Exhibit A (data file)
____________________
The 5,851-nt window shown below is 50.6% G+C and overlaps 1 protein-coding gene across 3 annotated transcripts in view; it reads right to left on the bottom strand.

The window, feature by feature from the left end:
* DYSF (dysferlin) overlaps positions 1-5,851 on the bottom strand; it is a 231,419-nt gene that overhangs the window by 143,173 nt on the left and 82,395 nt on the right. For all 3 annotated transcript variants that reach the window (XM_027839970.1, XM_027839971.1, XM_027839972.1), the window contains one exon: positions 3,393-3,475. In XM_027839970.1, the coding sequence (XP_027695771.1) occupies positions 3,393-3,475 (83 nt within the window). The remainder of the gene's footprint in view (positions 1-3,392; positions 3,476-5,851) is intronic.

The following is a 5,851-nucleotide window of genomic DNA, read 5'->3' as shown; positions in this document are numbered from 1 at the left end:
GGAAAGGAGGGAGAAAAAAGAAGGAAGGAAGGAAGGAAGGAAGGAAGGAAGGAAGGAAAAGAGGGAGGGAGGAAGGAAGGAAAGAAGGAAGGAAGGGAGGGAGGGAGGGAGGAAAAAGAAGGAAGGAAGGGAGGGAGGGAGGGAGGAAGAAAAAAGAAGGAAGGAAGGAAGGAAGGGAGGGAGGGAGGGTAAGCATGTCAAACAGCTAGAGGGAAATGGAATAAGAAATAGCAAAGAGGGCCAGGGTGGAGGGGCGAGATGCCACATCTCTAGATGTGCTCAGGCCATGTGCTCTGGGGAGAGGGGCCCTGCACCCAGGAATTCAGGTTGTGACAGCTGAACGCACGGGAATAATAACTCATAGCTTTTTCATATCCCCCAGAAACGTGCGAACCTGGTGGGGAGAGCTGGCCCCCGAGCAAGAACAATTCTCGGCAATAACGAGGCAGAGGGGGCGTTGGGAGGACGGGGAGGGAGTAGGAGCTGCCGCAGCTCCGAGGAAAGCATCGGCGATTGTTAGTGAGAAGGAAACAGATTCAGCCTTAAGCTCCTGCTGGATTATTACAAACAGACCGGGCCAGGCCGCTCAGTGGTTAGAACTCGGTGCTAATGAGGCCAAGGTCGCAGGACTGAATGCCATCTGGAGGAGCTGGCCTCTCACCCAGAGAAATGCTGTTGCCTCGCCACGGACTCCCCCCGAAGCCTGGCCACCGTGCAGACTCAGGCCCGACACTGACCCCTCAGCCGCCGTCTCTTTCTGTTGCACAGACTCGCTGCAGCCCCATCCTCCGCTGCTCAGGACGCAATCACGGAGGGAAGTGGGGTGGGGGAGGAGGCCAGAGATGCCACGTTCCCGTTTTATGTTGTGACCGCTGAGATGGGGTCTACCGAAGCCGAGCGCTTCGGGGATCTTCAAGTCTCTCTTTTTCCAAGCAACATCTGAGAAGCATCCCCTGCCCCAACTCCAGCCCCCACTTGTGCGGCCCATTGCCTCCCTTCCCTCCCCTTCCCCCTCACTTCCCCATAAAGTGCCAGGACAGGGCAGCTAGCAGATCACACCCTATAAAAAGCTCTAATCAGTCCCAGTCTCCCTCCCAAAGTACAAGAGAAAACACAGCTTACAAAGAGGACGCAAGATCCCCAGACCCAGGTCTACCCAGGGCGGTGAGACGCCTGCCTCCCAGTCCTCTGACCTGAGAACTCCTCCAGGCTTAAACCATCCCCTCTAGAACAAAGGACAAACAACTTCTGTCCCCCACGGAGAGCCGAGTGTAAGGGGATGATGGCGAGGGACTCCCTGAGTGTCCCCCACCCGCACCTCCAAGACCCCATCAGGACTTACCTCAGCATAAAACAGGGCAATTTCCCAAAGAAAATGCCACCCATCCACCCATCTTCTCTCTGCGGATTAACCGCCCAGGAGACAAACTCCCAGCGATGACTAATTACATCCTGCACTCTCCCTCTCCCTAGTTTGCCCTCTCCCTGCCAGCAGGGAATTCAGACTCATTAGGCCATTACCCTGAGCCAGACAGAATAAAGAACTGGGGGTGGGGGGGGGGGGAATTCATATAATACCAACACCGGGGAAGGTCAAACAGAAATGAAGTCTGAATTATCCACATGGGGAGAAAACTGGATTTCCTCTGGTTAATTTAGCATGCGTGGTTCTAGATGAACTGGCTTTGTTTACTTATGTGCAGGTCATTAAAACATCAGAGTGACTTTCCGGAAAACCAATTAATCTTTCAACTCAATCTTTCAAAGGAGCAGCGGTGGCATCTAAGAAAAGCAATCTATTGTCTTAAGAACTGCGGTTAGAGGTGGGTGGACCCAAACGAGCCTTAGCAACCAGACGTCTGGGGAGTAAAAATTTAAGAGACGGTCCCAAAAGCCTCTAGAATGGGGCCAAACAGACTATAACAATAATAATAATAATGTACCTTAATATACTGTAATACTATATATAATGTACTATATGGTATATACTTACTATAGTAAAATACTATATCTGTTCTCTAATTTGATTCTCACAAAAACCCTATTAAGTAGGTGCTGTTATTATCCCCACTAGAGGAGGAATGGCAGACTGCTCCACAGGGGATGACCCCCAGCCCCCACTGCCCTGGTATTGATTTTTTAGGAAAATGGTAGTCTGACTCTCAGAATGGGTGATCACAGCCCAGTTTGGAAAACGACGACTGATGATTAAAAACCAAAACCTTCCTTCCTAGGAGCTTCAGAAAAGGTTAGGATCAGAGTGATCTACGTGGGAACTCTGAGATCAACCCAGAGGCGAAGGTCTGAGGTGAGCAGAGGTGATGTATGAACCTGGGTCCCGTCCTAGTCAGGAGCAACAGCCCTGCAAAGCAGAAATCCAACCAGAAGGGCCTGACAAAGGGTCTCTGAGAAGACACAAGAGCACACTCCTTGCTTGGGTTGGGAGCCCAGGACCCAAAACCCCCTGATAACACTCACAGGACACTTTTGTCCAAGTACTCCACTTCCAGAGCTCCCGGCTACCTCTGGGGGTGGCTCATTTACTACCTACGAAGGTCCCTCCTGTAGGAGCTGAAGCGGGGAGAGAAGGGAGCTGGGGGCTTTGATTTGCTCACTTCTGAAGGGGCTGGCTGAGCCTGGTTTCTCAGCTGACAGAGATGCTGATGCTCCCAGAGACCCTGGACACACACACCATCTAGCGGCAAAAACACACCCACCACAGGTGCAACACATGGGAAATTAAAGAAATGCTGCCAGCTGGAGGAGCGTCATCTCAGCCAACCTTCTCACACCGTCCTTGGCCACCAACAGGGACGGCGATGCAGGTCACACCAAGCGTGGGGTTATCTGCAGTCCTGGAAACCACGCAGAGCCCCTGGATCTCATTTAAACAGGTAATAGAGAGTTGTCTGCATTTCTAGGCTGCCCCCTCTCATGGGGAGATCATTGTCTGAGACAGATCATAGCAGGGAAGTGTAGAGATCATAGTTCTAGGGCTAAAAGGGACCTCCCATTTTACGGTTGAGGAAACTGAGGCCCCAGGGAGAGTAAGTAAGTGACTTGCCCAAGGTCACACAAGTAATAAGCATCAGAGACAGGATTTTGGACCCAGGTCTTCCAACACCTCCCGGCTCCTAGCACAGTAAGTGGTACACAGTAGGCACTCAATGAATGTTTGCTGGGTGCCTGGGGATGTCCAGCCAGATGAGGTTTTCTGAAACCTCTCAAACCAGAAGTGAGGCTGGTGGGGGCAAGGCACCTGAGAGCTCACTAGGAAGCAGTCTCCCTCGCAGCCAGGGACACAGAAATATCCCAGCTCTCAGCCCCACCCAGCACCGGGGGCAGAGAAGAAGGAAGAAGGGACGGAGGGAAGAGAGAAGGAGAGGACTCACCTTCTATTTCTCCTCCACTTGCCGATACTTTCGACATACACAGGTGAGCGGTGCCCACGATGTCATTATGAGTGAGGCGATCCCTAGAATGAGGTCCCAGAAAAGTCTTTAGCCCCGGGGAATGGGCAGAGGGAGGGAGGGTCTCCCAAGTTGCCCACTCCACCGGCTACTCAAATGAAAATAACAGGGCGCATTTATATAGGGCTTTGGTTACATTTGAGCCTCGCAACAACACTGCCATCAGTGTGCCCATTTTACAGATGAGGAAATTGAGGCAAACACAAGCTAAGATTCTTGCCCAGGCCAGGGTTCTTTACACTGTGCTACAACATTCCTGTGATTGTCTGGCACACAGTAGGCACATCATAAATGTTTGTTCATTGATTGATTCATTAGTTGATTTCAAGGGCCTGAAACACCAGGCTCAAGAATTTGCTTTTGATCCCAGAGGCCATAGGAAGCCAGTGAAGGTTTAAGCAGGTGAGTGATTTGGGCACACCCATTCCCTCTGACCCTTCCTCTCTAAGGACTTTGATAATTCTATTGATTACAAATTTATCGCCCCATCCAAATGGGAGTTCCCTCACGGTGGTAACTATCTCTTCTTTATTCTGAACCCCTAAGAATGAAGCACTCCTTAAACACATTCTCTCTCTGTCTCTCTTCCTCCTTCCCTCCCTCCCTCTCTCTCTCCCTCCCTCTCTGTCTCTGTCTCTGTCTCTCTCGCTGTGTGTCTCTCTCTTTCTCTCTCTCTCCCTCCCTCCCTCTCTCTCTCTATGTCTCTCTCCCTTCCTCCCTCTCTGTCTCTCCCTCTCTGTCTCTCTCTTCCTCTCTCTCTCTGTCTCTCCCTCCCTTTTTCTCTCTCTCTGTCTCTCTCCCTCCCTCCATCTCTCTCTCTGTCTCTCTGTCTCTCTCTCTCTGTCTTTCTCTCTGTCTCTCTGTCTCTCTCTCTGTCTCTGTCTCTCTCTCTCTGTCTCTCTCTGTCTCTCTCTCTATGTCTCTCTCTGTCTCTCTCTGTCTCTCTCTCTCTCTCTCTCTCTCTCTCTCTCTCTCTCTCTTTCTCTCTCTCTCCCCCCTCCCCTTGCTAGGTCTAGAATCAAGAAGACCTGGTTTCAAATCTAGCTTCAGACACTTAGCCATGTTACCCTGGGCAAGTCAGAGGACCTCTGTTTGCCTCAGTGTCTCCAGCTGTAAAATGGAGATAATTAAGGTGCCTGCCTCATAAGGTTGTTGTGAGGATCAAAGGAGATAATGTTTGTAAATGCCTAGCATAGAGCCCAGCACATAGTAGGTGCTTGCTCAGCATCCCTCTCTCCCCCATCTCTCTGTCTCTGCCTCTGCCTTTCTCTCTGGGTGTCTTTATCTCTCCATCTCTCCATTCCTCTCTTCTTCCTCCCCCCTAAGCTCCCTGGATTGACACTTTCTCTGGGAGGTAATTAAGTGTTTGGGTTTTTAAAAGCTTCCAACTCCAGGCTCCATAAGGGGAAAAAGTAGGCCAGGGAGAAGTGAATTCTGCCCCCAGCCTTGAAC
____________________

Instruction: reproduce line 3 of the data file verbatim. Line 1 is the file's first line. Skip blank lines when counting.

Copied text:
* DYSF (dysferlin) overlaps positions 1-5,851 on the bottom strand; it is a 231,419-nt gene that overhangs the window by 143,173 nt on the left and 82,395 nt on the right. For all 3 annotated transcript variants that reach the window (XM_027839970.1, XM_027839971.1, XM_027839972.1), the window contains one exon: positions 3,393-3,475. In XM_027839970.1, the coding sequence (XP_027695771.1) occupies positions 3,393-3,475 (83 nt within the window). The remainder of the gene's footprint in view (positions 1-3,392; positions 3,476-5,851) is intronic.